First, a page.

Debut of the Month - Ward Horton Sizzles Onto the Scene in TORCH SONG!
Ward Horton makes his Broadway debut as Ed Reiss in Harvey Fierstein's critically acclaimed production of Torch Song. More than thirty years after it first premiered on Broadway, the play follows the life of Arnold Beckoff, a gay, Jewish drag performer and singer on a desperate quest for true love, marriage, kids and happiness. A visit from his overbearing mother reminds him that he needs one more thing above all the others: respect. Today the talented actor speaks with BroadwayWorld about making his debut in the revival, which in some ways, may be more relevant and important than ever before.
[NOTE: BroadwayWorld's fabulous photographer Walter McBride captures images of the Broadway stars profiled in our monthly column in a special photo shoot. Check out the pics of Ward Horton throughout the feature!]
How familiar were you with the original Torch Song Trilogy prior to your casting?
Yeah, zero. [laughing] I had zero familiarity with it. I grew up down in North Carolina, it was not a play that was presented to us, so I didn't know anything about it. My first time reading the script was before my first audition and I was blown away. You know once in a while you get a script that you just can't take your eyes off of it, you can't tear yourself away from it. And I read it start to finish. There's some scripts it takes some time to get through all of it. This was not one of those times. I have not in the last ten years done a lot of theater, but I always told my reps that I would love to be able to continue to do theater if the right project came along. So when I read this, I knew this was something I would love to be a part of.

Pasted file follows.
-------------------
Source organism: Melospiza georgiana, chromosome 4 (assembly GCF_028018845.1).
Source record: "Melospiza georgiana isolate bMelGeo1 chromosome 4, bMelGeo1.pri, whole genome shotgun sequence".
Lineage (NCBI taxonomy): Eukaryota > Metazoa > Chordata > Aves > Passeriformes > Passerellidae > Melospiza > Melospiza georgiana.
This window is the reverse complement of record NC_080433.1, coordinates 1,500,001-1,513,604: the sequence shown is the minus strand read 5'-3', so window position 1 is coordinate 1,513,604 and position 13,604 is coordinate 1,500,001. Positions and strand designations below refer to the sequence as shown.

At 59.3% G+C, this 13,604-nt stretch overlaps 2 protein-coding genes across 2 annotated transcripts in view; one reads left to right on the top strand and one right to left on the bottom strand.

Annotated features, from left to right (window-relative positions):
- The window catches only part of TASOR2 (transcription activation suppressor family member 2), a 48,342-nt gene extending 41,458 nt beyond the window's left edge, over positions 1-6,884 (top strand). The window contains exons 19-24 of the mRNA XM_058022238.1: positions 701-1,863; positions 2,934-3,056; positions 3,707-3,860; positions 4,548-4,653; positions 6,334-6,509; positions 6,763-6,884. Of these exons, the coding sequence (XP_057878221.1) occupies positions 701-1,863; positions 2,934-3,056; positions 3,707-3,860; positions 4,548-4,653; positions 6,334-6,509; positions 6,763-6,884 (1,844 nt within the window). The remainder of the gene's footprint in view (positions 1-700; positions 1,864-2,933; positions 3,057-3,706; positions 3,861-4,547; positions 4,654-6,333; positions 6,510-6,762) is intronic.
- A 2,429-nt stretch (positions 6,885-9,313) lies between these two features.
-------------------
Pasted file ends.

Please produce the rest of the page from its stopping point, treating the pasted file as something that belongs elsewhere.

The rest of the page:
What was your audition process like?
It wasn't easy! I went through four rounds of auditions and it was an intense situation. But everybody was so wonderful and our director, Moisés Kaufman couldn't have been more accommodating in really giving me what I needed to get inside the body of the character of Ed. My first two auditions were actually on tape, I sent them in after receiving some notes from Moisés. The first time I came into the room in New York was for a work session with Moisés and some of the creatives. And then the final audition was with Harvey and the whole team. So yes, it was intense, but it was fun and exhilarating, and honestly getting the job was just the icing on the cake. I think I would have been happy just to have gone through that whole experience and at the end, if they were like, 'thanks for coming in, we really appreciate your time', which is what every actor fully expects to hear at the end, that would have been fine. So yes, to find out that I actually got the job was truly the icing on the cake.